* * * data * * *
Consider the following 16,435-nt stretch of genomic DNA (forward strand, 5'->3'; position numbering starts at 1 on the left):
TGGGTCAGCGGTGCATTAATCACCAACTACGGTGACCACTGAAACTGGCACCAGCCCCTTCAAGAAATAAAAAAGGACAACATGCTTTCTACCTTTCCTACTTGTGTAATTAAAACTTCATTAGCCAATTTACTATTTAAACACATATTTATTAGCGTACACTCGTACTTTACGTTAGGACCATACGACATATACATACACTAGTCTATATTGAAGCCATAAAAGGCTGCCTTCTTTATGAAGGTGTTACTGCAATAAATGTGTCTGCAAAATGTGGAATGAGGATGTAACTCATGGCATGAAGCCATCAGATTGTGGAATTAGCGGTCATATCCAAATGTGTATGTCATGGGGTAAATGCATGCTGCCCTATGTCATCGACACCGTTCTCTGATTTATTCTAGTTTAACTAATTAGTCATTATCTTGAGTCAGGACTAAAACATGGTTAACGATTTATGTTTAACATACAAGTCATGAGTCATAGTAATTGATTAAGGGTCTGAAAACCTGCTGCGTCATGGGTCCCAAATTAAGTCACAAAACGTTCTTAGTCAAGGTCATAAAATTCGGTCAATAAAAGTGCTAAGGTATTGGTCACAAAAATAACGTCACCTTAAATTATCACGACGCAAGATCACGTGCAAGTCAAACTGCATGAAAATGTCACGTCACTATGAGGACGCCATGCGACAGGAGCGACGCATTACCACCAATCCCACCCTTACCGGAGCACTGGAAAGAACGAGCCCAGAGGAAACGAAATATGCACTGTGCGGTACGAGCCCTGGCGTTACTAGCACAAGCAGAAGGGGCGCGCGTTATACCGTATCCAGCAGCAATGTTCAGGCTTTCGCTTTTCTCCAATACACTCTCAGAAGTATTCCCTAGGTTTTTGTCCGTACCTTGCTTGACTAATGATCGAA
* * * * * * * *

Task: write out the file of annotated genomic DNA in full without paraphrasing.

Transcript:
Consider the following 16,435-nt stretch of genomic DNA (forward strand, 5'->3'; position numbering starts at 1 on the left):
TGGGTCAGCGGTGCATTAATCACCAACTACGGTGACCACTGAAACTGGCACCAGCCCCTTCAAGAAATAAAAAAGGACAACATGCTTTCTACCTTTCCTACTTGTGTAATTAAAACTTCATTAGCCAATTTACTATTTAAACACATATTTATTAGCGTACACTCGTACTTTACGTTAGGACCATACGACATATACATACACTAGTCTATATTGAAGCCATAAAAGGCTGCCTTCTTTATGAAGGTGTTACTGCAATAAATGTGTCTGCAAAATGTGGAATGAGGATGTAACTCATGGCATGAAGCCATCAGATTGTGGAATTAGCGGTCATATCCAAATGTGTATGTCATGGGGTAAATGCATGCTGCCCTATGTCATCGACACCGTTCTCTGATTTATTCTAGTTTAACTAATTAGTCATTATCTTGAGTCAGGACTAAAACATGGTTAACGATTTATGTTTAACATACAAGTCATGAGTCATAGTAATTGATTAAGGGTCTGAAAACCTGCTGCGTCATGGGTCCCAAATTAAGTCACAAAACGTTCTTAGTCAAGGTCATAAAATTCGGTCAATAAAAGTGCTAAGGTATTGGTCACAAAAATAACGTCACCTTAAATTATCACGACGCAAGATCACGTGCAAGTCAAACTGCATGAAAATGTCACGTCACTATGAGGACGCCATGCGACAGGAGCGACGCATTACCACCAATCCCACCCTTACCGGAGCACTGGAAAGAACGAGCCCAGAGGAAACGAAATATGCACTGTGCGGTACGAGCCCTGGCGTTACTAGCACAAGCAGAAGGGGCGCGCGTTATACCGTATCCAGCAGCAATGTTCAGGCTTTCGCTTTTCTCCAATACACTCTCAGAAGTATTCCCTAGGTTTTTGTCCGTACCTTGCTTGACTAATGATCGAA